Mr. Marculescu was also urged to follow the example of Lord Coe and form an independent integrity unit for aquatics. He did not, although he could clearly have afforded to do so. Instead, he signed on with the ITA, which is anything but independent.
In the past, “development” consisted of bringing sport politicians to expensive cities for conferences. Now, there is some effort at taking kids from third-world countries and placing them into residential academies around the world. The irony is that if “Development” was successful, there would be no need to take kids away from their families. Instead of bragging about this ‘success,’ it should be viewed as a symptom of failure.
FINA has a unique position. It could stimulate “development” where it is most needed, and likely to take root, in the world. It could incentivize the pool manufacturers around the world to develop a standard training facility for swim lessons and swim teams. A six-lane, 25m pool going from deep to shallow would be wonderful. These pools would need to be made with “off the shelf” parts, so that a pool in Nicaragua wouldn’t be closed waiting for a part from Italy.
FINA could target one place at a time. Find the right community partner. Build a pool. Start a swim lessons program. Let that lessons program feed a youth team. Let the youth team gradually develop international-level swimmers. Every year, plant one seed.
Real development would focus on ending drowning world-wide and becoming a real public health partner in the fight against the now world-wide epidemic of obesity and diabetes. Elite competitions should be a celebration of progress at the grassroots and should provide inspiration to people to use swimming and water exercise to get healthy. There should be a public good involved, not merely public dollars.
The FINA payroll
I can’t think of a professional sport where the administrators make more than the athletes.
This is only possible because FINA still employs slave labor (after being told by the European Commission to stop). FINA has a series of rules (GR-4) that tells nations that any athlete who competes for an outside organization will be ineligible for the World
Championships and Olympic Games.
This prevents any outside event producer or promoter from developing a professional league or creating other professional events. As long as FINA is allowed to run a monopoly and employ slave labor, it can pay athletes whatever it wants. If other groups could run events, suddenly market forces would prevail.
The European Commission already ruled on this in the ISU (Speed Skating) case. In its final decision, the EC told all the International Federations (IFs) that they had to delete those rules from their rule books. In response, Mr. Marculescu sent a letter to every NF telling them that if any of their athletes compete in an “outside” event, especially the ISL, that those athletes would become immediately ineligible for
FINA events and the Olympic Games.
FINAs Mortal Sin: Universality
As bad as all of the above are, there is something more damaging to world swimming. It operates under the guise of something magnanimous, but it is the conduit for massive corruption and demotivation of coaches and swimmers in the very areas they are pretending to help. The program is “Universality.”
Universality is a corruption technique that FINA learned from the IOC. In theory (or in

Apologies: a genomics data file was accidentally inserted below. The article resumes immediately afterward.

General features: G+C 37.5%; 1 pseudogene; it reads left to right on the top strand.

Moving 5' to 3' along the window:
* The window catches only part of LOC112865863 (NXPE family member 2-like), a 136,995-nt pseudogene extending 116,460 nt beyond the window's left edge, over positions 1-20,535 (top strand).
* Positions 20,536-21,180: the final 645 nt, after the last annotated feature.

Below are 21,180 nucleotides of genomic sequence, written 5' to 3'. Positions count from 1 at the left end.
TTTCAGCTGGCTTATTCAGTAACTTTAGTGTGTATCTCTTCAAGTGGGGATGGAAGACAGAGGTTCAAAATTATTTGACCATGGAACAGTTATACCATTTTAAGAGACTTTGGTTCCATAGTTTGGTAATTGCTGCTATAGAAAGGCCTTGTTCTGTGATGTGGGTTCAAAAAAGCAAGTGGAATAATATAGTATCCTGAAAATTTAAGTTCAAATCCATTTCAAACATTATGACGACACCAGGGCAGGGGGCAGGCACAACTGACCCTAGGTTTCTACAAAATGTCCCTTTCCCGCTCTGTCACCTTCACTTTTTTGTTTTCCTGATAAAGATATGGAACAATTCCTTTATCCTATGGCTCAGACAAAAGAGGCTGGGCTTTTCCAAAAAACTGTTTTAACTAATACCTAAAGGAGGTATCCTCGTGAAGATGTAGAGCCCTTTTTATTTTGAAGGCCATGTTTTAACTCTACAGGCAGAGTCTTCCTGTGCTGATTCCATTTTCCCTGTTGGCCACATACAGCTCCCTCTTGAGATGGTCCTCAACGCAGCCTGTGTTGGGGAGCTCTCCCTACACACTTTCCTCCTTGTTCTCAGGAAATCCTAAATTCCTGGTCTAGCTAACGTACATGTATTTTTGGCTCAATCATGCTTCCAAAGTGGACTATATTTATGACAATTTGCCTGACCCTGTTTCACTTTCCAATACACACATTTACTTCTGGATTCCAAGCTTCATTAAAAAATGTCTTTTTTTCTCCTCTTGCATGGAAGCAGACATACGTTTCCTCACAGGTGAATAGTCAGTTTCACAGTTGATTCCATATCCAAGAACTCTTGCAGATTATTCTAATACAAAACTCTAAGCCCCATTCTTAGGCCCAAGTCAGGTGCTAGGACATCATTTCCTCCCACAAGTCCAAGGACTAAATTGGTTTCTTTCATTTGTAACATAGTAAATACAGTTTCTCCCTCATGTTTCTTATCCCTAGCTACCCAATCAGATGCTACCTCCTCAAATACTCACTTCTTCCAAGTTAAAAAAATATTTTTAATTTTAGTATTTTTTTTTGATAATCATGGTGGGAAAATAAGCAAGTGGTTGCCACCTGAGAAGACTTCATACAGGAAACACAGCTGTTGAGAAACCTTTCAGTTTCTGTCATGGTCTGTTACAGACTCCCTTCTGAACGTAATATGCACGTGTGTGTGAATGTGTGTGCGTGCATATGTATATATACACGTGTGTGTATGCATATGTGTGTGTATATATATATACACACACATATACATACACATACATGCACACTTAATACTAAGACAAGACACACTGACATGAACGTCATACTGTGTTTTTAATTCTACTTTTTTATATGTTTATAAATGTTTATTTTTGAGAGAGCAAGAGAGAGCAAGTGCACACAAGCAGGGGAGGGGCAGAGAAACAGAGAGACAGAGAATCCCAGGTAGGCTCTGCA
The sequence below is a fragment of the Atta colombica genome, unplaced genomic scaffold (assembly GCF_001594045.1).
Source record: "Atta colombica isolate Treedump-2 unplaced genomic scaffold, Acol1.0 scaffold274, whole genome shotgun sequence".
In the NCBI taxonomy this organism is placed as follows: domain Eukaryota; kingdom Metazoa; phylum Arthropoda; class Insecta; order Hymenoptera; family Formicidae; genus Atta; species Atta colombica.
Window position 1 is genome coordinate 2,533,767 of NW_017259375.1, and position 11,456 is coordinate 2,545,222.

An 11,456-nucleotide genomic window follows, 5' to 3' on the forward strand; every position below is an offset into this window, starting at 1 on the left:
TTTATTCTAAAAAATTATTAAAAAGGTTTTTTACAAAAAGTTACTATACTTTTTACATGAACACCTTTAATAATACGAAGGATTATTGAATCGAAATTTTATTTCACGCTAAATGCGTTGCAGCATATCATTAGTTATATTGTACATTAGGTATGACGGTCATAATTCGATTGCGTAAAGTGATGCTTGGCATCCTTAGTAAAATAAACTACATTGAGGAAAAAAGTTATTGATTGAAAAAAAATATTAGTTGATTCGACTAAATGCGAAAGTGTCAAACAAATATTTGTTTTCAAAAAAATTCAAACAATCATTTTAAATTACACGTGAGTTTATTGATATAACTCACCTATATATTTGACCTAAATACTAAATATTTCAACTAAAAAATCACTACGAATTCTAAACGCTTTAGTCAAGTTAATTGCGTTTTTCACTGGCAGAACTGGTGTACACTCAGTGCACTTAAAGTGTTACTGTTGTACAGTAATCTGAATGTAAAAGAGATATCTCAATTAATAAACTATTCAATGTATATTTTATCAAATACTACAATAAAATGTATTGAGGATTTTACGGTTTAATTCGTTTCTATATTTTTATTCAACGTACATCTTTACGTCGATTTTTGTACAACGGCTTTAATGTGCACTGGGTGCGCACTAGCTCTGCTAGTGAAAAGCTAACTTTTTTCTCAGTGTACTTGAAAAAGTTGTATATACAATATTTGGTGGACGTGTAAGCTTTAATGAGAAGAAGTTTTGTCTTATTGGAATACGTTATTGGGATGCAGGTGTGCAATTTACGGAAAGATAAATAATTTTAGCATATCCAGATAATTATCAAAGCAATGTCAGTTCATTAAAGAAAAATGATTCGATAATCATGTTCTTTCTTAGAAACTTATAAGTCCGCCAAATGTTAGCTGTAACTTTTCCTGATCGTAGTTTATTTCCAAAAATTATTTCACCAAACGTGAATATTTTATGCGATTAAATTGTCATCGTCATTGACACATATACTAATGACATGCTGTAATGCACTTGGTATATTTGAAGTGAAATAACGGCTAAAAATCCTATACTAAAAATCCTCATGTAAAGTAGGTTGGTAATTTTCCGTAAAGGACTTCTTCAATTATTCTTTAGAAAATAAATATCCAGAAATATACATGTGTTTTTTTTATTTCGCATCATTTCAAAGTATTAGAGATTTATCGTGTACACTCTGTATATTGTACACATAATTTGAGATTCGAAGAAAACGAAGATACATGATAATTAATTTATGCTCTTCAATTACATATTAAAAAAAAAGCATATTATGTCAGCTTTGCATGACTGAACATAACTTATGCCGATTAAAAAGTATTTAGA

PR), “universality” is to ensure that every nation gets to compete in the World Championships and Olympic Games. On its face, that is sweet, but absurd.
We just witnessed the World Cup. Only 32 nations qualified, but every nation had an opportunity to qualify. Aquatics should be no different. Opportunity is the key word. The same thing is true in the Olympic Games. Regional Championships are used to qualify basketball teams, football teams, etc. Not every team qualifies, but every team has the OPPORTUNITY.
This is where FINA could use the regional championships for nations that do not have swimmers at the Olympic time standard. FINA could use its own “FINA Points System” to bring the best swimmers from every nation that doesn’t have a qualifier, but it doesn’t.
Instead, FINA uses paper entries and a very long lead time, so that entries from those nations are “appointed” (not qualified) to the World Championships or Olympic Games. How are they appointed? In typical third-world fashion, through family connections or, more frequently, bribes to the National Federation President.
The WSCA and ASCA (American Swimming Coaches Assn.) continuously run clinics around the world. At some point, in nearly every clinic, the coaches get depressed and one will say, “Why should I coach better? I already have the National Champion and he doesn’t get selected, because his family couldn’t afford the bribe.” A swimmer might say, “Why should I train harder? I am already the African Champion, but the 8th place girl was selected, because she is the President’s niece.”
These coaches and swimmers work and train in conditions that no American or European would tolerate. They are passionate about their sport and work hard. They are also completely demoralized by the organization that is supposed to “Develop” the sport. FINA could end this in a minute, but perpetuating it allows their loyalists to continue to enrich themselves at home.
The Bottom Line
Both the IOC and the International Federations exist because they say they do. There is no process to replace a corrupt and/or incompetent IF. It would take a massive uprising and a generation of athletes to sabotage their own Olympic dreams to even have a chance. Until IFs can be replaced, the corruption will continue.
President, World Swimming Coaches Assn.